goat's beard

Try goat’s beard, a bold native plant, plus other tips from Master Gardeners

If you want a large, dramatic plant with showy flowers that also attracts lots of pollinators, go for goat’s beard. That’s the suggestion from Lyn Chimera in September’s issue of WNY Gardening Matters, published by the Master Gardeners of Cornell Cooperative Extension in Erie County. Goat’s beard (Aruncus dioicus), is hardy in zones 6-8, but needs moist shade in zones 7 and 8. It can get seven feet tall and four feet wide, so make sure you have enough room….

deer eating in winter

My new talk ‘Oh, Deer!’ helps you protect your plants

by Connie Oswald Stofko One of the things that gets gardeners in Western New York riled up is deer. These hungry critters can wreak havoc in a garden. There’s no magic solution to keep deer from eating your plants, but there are things you can do that might help. Unfortunately, even if you find something to keep the deer away for awhile, the deer might get used to that deterrent. Then you have to try something else. The good news…

Asian longhorned beetle in pool

Keep your eyes open for this invasive beetle that can damage trees

This is the time of year when Asian longhorned beetles (ALB) emerge as adults and are most active outside of their host tree. If they have invaded Western New York, this is the time when you would see them. The New York State Department of Environmental Conservation (DEC) wants people to report any sightings of these beetles before they can cause serious damage to our forests and street trees. If you have a pool If you have a pool, you…

symptoms of late blight on tomatoes

Bad news: Late blight could be coming to your tomatoes

Late blight was detected in Genesee, Cattaraugus and Allegany counties on Aug. 16, according to Cornell Cooperative Extension in Genesee and Chautauqua counties. It could make its way to other parts of Western New York, too, because it can spread dozens of miles on storm fronts. Late blight is a serious disease that can kill tomato and potato plants in just one week, according to Cornell Cooperative Extension in Chautauqua County. It’s best known for causing the Irish potato famine….

lily pads protect fish in pond from heron

Protect fish in ponds from heron, plus final 2019 garden walk

by Connie Oswald Stofko The pond in the photo the may look overgrown, but all that foliage serves a purpose: It stops herons from eating fish in the pond. In this article, you can also find details on the last garden walk for 2019: the Black Squirrel Home and Garden Walk in Niagara Falls. Stop herons from eating your fish Marcia Panzarella shared her Camden Ave. landscape last week during the Northwest Buffalo Tour of Gardens. She has a pond,…

symptoms of late blight on tomatoes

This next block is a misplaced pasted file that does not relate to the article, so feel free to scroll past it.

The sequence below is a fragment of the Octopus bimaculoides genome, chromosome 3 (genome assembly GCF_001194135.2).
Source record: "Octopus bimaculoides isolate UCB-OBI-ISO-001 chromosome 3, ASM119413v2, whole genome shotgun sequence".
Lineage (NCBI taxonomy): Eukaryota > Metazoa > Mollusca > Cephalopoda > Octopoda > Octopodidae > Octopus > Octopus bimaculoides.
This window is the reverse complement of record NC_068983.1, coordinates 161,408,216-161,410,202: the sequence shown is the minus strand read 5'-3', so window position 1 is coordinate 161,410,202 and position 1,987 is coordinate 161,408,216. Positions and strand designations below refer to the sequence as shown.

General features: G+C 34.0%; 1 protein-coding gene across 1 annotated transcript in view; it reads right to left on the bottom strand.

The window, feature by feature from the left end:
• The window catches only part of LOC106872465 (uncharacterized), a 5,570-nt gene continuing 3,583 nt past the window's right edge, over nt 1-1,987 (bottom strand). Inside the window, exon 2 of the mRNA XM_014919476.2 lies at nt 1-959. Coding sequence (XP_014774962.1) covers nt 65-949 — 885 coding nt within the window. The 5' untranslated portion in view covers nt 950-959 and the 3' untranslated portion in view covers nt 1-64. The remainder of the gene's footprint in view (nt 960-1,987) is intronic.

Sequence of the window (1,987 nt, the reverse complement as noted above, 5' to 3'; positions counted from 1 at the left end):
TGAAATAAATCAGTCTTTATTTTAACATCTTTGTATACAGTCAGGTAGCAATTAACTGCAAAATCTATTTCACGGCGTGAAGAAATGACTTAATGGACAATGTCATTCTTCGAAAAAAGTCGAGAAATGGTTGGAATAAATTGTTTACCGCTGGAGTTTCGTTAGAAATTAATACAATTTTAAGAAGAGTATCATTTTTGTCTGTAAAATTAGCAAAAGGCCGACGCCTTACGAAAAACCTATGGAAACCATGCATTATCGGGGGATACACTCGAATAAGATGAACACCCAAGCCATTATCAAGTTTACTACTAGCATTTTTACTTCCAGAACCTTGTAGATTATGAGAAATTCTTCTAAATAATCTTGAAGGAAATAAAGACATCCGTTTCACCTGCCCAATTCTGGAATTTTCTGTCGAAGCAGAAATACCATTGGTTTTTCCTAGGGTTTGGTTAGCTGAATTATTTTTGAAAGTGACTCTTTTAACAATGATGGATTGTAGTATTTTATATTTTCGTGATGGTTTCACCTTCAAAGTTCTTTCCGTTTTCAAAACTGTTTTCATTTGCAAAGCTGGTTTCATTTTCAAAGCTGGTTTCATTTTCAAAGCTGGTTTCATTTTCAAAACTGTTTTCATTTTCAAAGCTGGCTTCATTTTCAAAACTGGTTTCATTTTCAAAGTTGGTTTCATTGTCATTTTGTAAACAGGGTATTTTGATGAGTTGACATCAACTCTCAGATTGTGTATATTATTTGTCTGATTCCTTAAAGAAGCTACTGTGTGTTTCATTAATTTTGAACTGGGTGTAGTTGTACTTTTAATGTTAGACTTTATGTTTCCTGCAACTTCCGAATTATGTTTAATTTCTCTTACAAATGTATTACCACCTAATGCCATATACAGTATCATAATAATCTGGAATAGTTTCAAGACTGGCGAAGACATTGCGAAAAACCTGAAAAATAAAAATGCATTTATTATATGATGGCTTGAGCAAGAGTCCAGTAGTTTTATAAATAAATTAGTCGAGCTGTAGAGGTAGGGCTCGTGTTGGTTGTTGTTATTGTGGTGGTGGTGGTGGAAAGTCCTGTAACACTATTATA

Late blight spotted nearby; report it if you see it on your tomatoes

Late blight, a devastating disease of tomatoes and potatoes, has been detected in northern Pennsylvania (Erie County, Pennsylvania). If you see it on your plants, please contact the Cornell Cooperative Extension in your county. Late blight is best known for causing the Irish Potato Famine and can kill plants in just one week, according to Cornell Cooperative Extension in Chautauqua County. It is caused by a fungus-like organism that spreads dozens of miles on storm fronts, so it could come to your…

brown and yellow leaves on bottom of tomato plant

Why are leaves on my tomato plant turning yellow or brown?

by Connie Oswald Stofko The leaves on the bottom of my tomato plants are turning yellow, then brown. Don’t worry; it’s normal, says Jen Weber, vice president and manager of Mike Weber Greenhouses at 42 French Rd., West Seneca. “That’s what happens when the plant starts making tomatoes,” she said. “It’s better to have an ugly plant with lots of tomatoes than the other way around. By the end of summer, you should have a dead-looking tomato plant.” That’s what…

two bees on a flower

Good news for bees, plus more from Master Gardeners

Due to the much publicized and well researched problems caused by neonicotinoids, the Environmental Protection Agency has banned 12 pesticides because of the harmful effect neonicotinoids have on bees, according to “Good News for Bees and the Environment” by Lyn Chimera. Unlike traditional pesticides, “neonics” are systemic, meaning that when taken up by the root system, the entire plant becomes toxic to insects. That article is one of the three articles in this month’s edition of WNY Gardening Matters, produced by…

garlic plants with scapes

It’s almost time to harvest garlic; when can you plant?

by Connie Oswald Stofko You can generally harvest garlic in mid- or late-July. The foliage starts to die back, which is an indication that the garlic is ready. Once your garlic is harvested, you’ll have an empty spot in your garden until October, the recommended time to plant garlic. But do we have to wait until October to plant garlic? As we discussed in a previous article, maybe not. Last year, I planted my garlic in intervals starting in August….

oak leaves showing symptoms of oak wilt

Watch out for oak wilt in July, August

The good news is that oak wilt, a serious disease for oak trees, hasn’t been spotted in Western New York yet. The bad news is that it has been identified in Ontario County, southeast of Rochester, as well as in other parts of New York State. See a map here. The good news is that if oak wilt is found, steps can be taken to keep it from spreading. July and August is the time to spot oak wilt disease,…